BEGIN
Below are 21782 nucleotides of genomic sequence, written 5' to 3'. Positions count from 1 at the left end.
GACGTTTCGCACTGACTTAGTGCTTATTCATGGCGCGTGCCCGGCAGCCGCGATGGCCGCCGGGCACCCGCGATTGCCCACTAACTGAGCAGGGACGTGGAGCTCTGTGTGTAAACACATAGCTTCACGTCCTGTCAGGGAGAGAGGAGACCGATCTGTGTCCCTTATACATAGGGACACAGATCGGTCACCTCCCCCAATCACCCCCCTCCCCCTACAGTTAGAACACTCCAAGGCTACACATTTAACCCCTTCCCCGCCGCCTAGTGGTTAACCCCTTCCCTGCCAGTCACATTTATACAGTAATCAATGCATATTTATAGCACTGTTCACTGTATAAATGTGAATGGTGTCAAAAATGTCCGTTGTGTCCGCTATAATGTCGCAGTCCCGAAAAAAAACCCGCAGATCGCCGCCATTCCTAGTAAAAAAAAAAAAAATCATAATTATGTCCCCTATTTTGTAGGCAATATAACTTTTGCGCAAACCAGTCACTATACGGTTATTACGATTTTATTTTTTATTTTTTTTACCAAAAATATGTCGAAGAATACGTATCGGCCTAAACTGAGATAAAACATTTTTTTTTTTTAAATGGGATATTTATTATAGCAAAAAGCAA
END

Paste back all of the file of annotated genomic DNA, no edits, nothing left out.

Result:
Below are 21782 nucleotides of genomic sequence, written 5' to 3'. Positions count from 1 at the left end.
GACGTTTCGCACTGACTTAGTGCTTATTCATGGCGCGTGCCCGGCAGCCGCGATGGCCGCCGGGCACCCGCGATTGCCCACTAACTGAGCAGGGACGTGGAGCTCTGTGTGTAAACACATAGCTTCACGTCCTGTCAGGGAGAGAGGAGACCGATCTGTGTCCCTTATACATAGGGACACAGATCGGTCACCTCCCCCAATCACCCCCCTCCCCCTACAGTTAGAACACTCCAAGGCTACACATTTAACCCCTTCCCCGCCGCCTAGTGGTTAACCCCTTCCCTGCCAGTCACATTTATACAGTAATCAATGCATATTTATAGCACTGTTCACTGTATAAATGTGAATGGTGTCAAAAATGTCCGTTGTGTCCGCTATAATGTCGCAGTCCCGAAAAAAAACCCGCAGATCGCCGCCATTCCTAGTAAAAAAAAAAAAAATCATAATTATGTCCCCTATTTTGTAGGCAATATAACTTTTGCGCAAACCAGTCACTATACGGTTATTACGATTTTATTTTTTATTTTTTTTACCAAAAATATGTCGAAGAATACGTATCGGCCTAAACTGAGATAAAACATTTTTTTTTTTTAAATGGGATATTTATTATAGCAAAAAGCAA